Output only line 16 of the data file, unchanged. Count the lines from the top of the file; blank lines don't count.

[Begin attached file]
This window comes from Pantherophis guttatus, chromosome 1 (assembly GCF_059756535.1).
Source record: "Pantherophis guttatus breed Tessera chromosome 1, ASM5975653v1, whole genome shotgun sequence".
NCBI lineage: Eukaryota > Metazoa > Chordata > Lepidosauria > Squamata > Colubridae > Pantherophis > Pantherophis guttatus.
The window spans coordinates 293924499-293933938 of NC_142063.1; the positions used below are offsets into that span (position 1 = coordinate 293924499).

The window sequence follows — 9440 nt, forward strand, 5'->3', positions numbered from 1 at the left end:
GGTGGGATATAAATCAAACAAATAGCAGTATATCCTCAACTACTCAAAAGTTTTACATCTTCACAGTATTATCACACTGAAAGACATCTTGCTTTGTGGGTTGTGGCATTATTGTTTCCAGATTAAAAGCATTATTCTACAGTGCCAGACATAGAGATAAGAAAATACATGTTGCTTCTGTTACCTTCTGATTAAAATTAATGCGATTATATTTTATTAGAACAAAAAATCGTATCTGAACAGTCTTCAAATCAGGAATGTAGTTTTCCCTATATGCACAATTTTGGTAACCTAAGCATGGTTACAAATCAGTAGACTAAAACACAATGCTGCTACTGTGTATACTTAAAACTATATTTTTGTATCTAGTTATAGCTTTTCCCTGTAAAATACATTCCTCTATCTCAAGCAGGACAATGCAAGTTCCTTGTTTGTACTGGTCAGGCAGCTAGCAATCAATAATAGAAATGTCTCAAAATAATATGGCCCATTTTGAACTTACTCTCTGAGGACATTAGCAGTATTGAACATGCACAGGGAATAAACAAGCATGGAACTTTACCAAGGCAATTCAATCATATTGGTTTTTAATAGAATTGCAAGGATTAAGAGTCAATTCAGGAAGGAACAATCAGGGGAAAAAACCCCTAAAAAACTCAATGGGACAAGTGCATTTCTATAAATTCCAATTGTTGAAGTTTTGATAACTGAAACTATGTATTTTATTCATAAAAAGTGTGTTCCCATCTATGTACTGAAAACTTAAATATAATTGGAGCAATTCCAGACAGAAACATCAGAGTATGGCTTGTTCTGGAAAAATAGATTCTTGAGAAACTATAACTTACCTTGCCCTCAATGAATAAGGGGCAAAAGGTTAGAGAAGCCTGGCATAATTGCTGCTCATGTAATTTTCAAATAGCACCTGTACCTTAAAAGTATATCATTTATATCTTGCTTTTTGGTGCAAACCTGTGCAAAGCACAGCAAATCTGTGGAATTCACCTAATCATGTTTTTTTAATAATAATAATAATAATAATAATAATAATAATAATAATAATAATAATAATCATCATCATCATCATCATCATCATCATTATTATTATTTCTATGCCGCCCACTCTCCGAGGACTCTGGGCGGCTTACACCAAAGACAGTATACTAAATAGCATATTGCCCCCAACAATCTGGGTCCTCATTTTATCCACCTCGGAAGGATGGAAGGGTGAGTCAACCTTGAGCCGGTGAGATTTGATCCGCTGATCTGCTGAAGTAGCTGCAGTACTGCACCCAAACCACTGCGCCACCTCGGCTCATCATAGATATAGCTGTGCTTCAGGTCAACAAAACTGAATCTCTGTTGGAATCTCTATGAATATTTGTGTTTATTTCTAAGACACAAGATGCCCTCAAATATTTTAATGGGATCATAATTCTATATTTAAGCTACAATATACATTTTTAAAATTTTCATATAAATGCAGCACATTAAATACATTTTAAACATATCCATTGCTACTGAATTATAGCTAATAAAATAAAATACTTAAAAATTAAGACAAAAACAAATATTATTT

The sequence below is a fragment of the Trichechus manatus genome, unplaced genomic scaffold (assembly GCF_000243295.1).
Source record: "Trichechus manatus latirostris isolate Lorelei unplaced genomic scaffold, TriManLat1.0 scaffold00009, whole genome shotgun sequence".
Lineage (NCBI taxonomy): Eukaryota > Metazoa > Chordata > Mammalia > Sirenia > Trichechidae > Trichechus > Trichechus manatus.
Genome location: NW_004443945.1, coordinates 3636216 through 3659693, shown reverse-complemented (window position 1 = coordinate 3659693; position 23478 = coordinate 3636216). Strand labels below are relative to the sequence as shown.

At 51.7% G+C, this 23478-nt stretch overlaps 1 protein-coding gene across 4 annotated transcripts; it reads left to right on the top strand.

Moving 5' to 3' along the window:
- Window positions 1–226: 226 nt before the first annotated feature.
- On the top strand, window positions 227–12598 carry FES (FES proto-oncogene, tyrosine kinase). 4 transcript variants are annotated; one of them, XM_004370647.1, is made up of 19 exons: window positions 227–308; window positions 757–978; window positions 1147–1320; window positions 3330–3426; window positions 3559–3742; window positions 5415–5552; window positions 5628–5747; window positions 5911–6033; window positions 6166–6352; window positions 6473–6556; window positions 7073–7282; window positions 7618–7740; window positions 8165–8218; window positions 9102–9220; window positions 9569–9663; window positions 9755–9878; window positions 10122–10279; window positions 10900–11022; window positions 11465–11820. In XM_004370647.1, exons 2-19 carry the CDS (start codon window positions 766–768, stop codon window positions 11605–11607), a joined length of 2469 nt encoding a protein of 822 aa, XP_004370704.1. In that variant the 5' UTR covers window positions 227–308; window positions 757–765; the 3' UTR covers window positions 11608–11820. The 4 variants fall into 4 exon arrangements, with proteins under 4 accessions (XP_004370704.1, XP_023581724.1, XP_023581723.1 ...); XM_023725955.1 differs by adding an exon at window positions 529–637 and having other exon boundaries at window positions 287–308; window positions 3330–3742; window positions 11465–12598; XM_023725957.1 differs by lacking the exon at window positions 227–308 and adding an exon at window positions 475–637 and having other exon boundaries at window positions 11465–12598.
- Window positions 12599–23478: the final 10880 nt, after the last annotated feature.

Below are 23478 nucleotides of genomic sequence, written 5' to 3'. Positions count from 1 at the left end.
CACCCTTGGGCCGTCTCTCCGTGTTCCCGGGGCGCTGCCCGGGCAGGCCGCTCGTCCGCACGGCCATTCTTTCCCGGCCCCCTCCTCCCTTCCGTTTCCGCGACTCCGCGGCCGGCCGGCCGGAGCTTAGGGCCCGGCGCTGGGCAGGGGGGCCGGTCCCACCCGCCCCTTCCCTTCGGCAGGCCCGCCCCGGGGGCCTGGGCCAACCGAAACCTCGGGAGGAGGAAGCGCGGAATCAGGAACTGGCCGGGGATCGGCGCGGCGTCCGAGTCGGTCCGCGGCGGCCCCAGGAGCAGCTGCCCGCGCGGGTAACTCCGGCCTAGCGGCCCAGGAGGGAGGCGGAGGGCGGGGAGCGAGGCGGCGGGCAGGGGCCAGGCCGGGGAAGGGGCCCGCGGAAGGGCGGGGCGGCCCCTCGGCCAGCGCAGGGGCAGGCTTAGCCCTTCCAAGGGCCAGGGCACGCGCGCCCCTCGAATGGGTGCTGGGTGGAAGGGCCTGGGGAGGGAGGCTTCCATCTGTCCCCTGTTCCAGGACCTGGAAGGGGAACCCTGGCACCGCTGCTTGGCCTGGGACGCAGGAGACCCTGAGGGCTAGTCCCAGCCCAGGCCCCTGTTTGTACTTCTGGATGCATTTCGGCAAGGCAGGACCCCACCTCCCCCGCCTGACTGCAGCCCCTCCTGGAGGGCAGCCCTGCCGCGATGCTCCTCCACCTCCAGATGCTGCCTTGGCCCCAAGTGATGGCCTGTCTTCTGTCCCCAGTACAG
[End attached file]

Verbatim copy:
Below are 23478 nucleotides of genomic sequence, written 5' to 3'. Positions count from 1 at the left end.